Radiographic discussion: Chest imaging may be highly variable in immunocompetent patients. Previously, Levin and colleagues described two distinct radiographic presentations of pulmonary MAC: Classic or atypical [5]. The classic appearance, most commonly in elderly Caucasian males with underlying chronic pulmonary diseases, may be indistinguishable from pulmonary tuberculosis [6]. This form of disease is often described on CT as fibrocavitary with upper lobe predominant nodules, often with contiguous pleural involvement. The atypical appearance, more common in middle-aged women and classically described as Lady Windermere syndrome, presents with centriacinar nodules and bronchiectasis affecting the right middle lobe or lingula [7]. A third form of pulmonary MAC combines features from both classic and atypical forms.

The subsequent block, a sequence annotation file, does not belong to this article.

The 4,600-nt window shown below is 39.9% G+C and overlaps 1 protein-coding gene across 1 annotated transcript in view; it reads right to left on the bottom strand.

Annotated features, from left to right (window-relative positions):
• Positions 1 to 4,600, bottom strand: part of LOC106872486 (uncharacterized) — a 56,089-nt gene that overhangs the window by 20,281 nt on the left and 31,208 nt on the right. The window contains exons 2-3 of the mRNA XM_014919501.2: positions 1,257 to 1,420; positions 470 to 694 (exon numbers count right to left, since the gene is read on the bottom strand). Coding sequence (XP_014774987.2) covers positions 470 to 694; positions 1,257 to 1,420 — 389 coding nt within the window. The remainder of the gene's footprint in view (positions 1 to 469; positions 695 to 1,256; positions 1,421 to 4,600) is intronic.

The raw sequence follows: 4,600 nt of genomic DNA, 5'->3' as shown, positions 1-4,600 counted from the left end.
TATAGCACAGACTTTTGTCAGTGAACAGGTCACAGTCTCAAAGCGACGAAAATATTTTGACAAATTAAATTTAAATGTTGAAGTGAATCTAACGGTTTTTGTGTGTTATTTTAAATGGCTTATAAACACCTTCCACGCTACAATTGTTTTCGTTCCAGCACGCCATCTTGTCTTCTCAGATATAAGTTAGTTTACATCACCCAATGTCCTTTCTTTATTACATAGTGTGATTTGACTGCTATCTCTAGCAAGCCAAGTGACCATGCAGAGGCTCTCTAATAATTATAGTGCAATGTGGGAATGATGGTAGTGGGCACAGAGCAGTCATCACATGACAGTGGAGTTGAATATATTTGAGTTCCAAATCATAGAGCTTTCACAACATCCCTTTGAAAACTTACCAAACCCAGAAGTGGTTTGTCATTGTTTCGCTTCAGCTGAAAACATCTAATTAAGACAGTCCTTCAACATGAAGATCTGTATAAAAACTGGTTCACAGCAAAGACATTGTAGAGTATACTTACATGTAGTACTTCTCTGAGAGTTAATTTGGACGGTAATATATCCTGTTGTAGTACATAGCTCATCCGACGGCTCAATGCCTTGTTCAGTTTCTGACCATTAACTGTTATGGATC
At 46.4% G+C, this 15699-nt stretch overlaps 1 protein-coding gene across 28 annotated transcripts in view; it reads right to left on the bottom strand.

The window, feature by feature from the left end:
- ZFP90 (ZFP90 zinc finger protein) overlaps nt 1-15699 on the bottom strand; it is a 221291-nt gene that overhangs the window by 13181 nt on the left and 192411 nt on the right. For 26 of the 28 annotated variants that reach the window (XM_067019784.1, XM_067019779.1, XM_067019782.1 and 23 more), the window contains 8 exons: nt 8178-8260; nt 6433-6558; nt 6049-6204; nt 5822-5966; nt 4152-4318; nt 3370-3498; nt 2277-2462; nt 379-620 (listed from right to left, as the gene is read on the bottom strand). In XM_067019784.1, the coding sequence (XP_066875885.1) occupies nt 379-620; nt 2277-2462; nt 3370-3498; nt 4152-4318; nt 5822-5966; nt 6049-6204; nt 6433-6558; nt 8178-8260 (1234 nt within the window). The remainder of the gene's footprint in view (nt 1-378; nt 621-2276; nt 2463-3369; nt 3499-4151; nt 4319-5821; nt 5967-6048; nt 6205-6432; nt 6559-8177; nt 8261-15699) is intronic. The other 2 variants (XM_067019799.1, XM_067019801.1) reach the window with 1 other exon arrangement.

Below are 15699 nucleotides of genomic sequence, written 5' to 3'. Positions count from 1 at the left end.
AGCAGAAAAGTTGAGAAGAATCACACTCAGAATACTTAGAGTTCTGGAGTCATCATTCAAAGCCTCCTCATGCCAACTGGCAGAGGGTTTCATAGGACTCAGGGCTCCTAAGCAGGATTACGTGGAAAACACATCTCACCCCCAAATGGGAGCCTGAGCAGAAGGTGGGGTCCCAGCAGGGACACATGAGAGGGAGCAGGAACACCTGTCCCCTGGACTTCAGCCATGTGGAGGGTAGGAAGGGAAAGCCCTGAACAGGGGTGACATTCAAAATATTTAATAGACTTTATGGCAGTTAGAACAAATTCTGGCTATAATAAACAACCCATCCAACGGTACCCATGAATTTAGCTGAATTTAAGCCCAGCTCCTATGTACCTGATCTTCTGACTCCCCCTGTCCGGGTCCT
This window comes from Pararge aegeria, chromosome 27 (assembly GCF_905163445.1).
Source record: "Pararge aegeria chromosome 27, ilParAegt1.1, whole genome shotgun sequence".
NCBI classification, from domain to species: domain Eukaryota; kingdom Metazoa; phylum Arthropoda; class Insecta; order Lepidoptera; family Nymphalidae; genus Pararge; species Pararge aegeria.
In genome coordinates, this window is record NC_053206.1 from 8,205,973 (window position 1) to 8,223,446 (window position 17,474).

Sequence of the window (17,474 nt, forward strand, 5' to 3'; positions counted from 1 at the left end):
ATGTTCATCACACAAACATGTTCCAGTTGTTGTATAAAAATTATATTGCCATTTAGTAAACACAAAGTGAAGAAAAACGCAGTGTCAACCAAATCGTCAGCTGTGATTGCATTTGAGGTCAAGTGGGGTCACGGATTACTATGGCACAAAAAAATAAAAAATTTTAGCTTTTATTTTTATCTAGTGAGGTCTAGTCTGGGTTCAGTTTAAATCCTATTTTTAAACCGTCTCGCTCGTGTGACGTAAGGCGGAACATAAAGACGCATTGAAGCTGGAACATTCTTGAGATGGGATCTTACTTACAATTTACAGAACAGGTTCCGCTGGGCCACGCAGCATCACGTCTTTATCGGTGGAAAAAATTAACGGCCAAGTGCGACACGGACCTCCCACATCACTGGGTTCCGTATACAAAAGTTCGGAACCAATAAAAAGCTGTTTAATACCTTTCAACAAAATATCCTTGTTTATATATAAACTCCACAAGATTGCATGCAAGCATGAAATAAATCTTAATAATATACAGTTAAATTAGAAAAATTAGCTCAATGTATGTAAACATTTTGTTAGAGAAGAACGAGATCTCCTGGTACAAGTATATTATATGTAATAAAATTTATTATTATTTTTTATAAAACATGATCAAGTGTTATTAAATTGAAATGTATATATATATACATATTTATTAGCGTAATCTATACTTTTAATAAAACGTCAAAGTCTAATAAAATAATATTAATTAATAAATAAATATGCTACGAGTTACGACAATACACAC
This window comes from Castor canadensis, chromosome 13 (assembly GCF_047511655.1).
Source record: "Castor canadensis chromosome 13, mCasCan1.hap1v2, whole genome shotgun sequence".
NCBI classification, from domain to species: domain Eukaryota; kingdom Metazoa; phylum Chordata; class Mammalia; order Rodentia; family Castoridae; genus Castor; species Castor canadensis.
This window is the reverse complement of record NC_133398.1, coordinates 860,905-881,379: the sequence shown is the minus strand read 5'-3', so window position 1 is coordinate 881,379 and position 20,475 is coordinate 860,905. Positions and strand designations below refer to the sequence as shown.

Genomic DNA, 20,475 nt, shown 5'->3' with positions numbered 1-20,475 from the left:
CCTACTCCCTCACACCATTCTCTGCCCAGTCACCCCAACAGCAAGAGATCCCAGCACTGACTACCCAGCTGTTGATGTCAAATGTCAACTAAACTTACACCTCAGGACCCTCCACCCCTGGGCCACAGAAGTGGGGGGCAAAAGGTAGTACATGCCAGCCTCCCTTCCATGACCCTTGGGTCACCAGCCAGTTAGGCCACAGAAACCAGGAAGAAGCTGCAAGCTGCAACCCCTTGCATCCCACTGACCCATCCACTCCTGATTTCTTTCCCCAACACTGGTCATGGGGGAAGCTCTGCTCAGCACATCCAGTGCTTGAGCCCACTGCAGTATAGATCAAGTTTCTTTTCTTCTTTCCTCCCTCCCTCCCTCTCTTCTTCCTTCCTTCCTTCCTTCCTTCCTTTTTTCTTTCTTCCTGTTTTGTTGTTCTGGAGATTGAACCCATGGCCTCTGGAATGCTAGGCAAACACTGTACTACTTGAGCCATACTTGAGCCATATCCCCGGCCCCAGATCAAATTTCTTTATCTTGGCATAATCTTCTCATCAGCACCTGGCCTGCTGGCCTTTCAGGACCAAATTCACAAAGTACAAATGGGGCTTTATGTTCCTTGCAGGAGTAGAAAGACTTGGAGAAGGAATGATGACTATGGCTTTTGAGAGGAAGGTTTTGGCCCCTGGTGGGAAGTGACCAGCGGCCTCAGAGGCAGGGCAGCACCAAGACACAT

Pathologic discussion: Fluid or tissue from suspected sites of involvement should be collected for culture and histopathology. The presence of fibropurulent exudates and non-caseating granulomas on pathology are suggestive of active inflammation and supportive of, but not specific for, MAC [8]. Ziehl-Neelsen staining, more commonly known as acid-fast staining, differentiates acid-fast bacteria and their resistance to decolorization by certain acids. Mycobacterium would have characteristic bright red or purple, straight or slightly curved rods. Wade-Fite stain is a modified technique of the standard Ziehl-Neelsen stain that is specifically used to detect Mycobacterium leprae. All specimens should be sent to microbiology specifically for acid-fast bacilli culture and smear. If positive, deoxyribonucleic acid probes are reflexively performed for identification of Mycobacterium species.